The Joys of Spider-Man’s Long Lasting Legacy with Spider-Man: Into the Spider-Verse: A Review

✯✯✯✯½

I’ve never been the biggest Spider-Man fan growing up, even to the point I find Sam Raimi’s Spider-Man trilogy quite overrated minus Spider-Man 2. Yet watching Spider-Man: Into the Spider-Verse I never found myself watching Spider-Man in the same way that I’ve always done so for way too long. As a matter of fact, this is also the first time in which I’d actually felt I was watching a take on Spider-Man that I’ve been waiting on for way too long, one that feels like the sort of superhero film I’d wanted to see all my life. It’s a superhero film that embraces everything that made the subgenre resonate so perfectly in our minds, because of how much it embraces its comic book roots. And for being the perfect throwback in that sense, not only does Spider-Man: Into the Spider-Verse make for an incredibly satisfying viewing experience, but it also feels like a film that reaches out to best carry the spirit of what makes its comic book roots so distinctive – and one that even utilizes its own medium to become something far more in the end. It’s only fitting enough to admit that this is the most excited I’ve been for a sequel to a superhero film in a while, if they were ever going to make one at that.

Continue reading →

Barry Jenkins Gives a New Life to James Baldwin’s Legacy with If Beale Street Could Talk: TIFF Review

✯✯✯✯✯

If there’s anything to be said about Barry Jenkins, his track record is already setting himself up to become one of this generation’s best working filmmakers after his Academy Award-winning second film Moonlight, so how does he manage to follow up with his third film? Adapting the words of James Baldwin onto the screen shouldn’t seem like such an easy task for just about any writer-director, yet Barry Jenkins shows himself to be the perfect choice with relative ease. But as every small detail starts to come together in order to form what Barry Jenkins manages to bring to life in his own adaptation of If Beale Street Could Talk, you already start to feel that this film was so clearly made out of love for the text of Baldwin. This is a romance story on the surface, but Jenkins also takes that template to make something more meditative, just as Baldwin’s own social critiques would have inspired from American society back in his time – for watching this film we only find his message is still alive. There’s no better way to put how fully realized an effort like this is, and for all I know it may very well be one of the decade’s most beautiful films.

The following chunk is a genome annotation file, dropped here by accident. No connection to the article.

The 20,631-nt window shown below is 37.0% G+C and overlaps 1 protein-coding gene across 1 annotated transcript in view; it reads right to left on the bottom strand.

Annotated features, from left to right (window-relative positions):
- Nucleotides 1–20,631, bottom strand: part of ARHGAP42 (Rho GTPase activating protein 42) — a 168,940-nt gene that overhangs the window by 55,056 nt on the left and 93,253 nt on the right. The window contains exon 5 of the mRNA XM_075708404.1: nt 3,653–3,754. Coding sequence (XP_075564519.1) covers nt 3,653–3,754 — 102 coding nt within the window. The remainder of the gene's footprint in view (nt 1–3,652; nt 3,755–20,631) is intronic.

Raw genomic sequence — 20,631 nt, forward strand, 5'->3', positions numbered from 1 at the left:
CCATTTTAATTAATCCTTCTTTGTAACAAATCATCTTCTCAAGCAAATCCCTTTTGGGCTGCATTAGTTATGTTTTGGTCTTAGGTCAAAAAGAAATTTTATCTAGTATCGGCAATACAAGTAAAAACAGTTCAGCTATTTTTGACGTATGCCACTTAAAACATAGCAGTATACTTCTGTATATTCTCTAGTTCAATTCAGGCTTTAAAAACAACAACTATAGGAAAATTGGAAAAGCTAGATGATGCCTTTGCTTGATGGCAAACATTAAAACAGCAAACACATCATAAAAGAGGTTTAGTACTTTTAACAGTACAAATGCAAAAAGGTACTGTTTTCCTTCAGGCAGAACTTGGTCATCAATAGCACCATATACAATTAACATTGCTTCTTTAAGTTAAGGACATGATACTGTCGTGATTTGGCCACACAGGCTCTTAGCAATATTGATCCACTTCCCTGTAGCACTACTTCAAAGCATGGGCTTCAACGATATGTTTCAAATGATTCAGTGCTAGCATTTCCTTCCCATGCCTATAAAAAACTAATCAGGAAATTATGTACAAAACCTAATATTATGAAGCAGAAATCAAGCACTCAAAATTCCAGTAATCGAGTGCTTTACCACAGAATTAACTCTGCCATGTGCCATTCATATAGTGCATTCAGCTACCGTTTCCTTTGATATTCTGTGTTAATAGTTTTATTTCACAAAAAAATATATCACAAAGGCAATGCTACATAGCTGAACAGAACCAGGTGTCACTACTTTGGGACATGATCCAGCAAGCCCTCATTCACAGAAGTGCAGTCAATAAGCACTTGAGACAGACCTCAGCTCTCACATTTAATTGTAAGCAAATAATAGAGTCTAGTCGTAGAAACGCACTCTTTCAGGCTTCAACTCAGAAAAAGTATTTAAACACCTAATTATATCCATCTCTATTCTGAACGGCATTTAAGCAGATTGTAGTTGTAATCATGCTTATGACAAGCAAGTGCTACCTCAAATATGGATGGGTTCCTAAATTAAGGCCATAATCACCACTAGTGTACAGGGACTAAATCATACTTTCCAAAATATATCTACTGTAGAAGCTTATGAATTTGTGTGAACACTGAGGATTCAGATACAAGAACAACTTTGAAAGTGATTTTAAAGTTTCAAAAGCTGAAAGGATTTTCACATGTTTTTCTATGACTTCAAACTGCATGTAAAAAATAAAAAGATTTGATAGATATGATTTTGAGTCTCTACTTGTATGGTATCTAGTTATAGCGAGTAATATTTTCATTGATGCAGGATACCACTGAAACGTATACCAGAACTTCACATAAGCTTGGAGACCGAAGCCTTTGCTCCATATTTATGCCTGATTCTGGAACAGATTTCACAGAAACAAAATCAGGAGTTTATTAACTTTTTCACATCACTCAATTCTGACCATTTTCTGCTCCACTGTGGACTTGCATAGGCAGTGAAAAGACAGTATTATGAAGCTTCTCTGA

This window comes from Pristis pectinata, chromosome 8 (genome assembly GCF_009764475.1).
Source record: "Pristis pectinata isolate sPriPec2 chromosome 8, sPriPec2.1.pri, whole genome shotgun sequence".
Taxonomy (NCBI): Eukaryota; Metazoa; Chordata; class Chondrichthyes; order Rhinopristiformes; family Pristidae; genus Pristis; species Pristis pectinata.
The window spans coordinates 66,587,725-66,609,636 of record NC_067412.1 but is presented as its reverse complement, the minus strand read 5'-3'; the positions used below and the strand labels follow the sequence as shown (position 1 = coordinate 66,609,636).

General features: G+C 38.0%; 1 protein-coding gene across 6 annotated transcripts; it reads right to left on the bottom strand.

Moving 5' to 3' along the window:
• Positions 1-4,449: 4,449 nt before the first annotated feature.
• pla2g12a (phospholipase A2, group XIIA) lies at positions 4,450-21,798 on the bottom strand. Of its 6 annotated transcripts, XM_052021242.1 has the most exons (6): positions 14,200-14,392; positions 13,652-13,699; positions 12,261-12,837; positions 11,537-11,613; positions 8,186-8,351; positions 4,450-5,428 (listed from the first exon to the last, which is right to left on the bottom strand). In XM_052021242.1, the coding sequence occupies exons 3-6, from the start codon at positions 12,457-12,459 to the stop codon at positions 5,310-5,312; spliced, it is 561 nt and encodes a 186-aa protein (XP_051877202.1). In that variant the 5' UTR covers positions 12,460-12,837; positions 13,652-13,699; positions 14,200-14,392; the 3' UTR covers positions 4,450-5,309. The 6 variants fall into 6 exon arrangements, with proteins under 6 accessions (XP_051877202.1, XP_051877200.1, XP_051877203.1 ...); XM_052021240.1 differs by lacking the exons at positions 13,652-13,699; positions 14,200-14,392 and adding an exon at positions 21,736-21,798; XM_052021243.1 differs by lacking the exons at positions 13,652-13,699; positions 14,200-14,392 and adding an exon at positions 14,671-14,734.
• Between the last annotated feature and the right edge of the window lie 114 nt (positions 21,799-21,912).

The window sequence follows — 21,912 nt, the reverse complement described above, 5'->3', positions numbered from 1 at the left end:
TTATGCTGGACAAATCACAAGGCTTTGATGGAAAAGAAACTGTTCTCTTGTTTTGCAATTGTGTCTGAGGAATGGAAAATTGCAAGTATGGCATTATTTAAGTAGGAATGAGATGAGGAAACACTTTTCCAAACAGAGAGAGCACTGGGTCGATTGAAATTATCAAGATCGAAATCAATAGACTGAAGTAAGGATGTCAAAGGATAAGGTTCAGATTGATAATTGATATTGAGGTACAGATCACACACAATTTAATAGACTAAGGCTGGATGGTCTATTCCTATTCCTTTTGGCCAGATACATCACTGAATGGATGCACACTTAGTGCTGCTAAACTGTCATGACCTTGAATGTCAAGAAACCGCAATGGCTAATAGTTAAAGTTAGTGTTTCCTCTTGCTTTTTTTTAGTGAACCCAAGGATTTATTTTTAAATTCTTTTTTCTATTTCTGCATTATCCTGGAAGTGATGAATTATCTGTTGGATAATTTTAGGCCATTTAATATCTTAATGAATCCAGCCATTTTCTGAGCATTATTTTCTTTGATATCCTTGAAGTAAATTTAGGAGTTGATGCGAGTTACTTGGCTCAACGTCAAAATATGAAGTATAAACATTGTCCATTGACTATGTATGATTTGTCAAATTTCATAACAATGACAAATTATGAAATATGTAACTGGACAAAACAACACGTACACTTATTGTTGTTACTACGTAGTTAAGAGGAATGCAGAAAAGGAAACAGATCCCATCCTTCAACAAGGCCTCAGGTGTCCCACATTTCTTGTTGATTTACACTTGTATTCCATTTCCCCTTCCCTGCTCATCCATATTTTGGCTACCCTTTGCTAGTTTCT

Continue reading →

Widows is the Most Captivating Heist Film in Years and Stretches Beyond Genre Conventions: TIFF Review

✯✯✯✯✯

Steve McQueen’s fourth feature film marks the British filmmaker’s first foray into genre filmmaking fresh off his Best Picture win for 12 Years a Slave, and arguably a case for what may also be his best film yet. Based on the ITV miniseries of the same name created by Lynda La Plante, what McQueen and Gone Girl writer Gillian Flynn have created is not just any other thriller but a very special one indeed – one where it feels every position carries a sense of power over one another. It’s a thriller that carries all the best elements of the genre, but also something so much more thoughtful in its presentation it feels outright irresistible. Yet this is only a fraction of where Widows’s greatness comes by, if more needed to be said about why Steve McQueen is one of this generation’s best working filmmakers. But knowing that a filmmaker like Steve McQueen and a writer like Gillian Flynn can join forces in creating what also happens to be one of the most emotionally visceral thriller films to be released in recent memory.

Continue reading →